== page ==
When GDPR went into effect in May, it was expected that the European law would touch a lot of U.S. payment companies because of their international scope. Now it's clear that even purely domestic U.S. firms will have to adhere to some version of the data-privacy law.
Hotels have elaborate systems to capture lodging fees and other purchases charged to rooms, but when customers book special events such as weddings or conferences, payment security can be more of a problem.
Under a consent order with Texas and seven other states, the Atlanta-based credit reporting firm agreed to shore up its information security efforts, but it will not have to pay any financial penalties.
Capital One Financial Corp. is limiting how account data flows to outside apps for managing finances, prompting a backlash from the bank’s customers who say they have been locked out of their own information.
Called Mezu, the P2P platform has been live for about a week and uses a location-based code to execute payments, avoiding the need to even share usernames or other identifying information to move money.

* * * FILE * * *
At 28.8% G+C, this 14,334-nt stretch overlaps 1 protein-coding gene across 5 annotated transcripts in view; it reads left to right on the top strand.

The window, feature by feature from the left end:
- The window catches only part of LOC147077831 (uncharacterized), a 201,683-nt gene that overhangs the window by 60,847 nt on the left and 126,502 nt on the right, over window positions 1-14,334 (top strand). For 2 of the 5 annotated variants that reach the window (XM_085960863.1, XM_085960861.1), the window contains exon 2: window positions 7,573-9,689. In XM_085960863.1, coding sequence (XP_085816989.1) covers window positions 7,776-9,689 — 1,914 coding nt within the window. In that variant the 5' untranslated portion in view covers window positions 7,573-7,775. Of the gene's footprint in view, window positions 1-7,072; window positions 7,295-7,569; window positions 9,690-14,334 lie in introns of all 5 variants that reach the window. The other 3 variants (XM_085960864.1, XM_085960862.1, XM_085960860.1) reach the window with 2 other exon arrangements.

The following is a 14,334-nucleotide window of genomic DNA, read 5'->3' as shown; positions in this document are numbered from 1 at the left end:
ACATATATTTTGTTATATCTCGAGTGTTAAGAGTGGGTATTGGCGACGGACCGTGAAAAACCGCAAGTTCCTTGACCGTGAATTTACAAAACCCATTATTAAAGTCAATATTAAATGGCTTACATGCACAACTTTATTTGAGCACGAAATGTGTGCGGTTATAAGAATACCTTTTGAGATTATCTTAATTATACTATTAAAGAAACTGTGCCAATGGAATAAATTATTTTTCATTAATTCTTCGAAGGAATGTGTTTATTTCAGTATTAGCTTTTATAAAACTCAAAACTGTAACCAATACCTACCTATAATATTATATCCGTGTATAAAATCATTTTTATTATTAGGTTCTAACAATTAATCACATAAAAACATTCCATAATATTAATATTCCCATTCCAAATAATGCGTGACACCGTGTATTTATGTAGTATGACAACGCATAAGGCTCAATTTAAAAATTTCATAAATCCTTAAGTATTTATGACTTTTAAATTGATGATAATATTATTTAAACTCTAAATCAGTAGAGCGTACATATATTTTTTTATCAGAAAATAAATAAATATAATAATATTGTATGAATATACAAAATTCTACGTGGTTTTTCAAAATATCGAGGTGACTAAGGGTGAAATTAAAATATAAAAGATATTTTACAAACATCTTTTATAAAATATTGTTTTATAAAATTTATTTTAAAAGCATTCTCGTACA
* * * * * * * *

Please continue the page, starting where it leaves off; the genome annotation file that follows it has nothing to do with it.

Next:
A direct correlation between the chip migration and rampant merchant data breaches is hard to prove. But experts say retailers' prioritization of EMV compliance contributed to other payment card security gaps, leading to the current high level of merchant data breaches.
Traditional credit scoring is under siege from alternative underwriting, and TransUnion is joining the future by investing in other emerging trends such as mobile device security and health care payments.
It's a race to the finish line that also affects U.S. companies with European customers. In these final moments, every company must at least show good faith in attempting to follow the law and having procedures and technology in place to do so.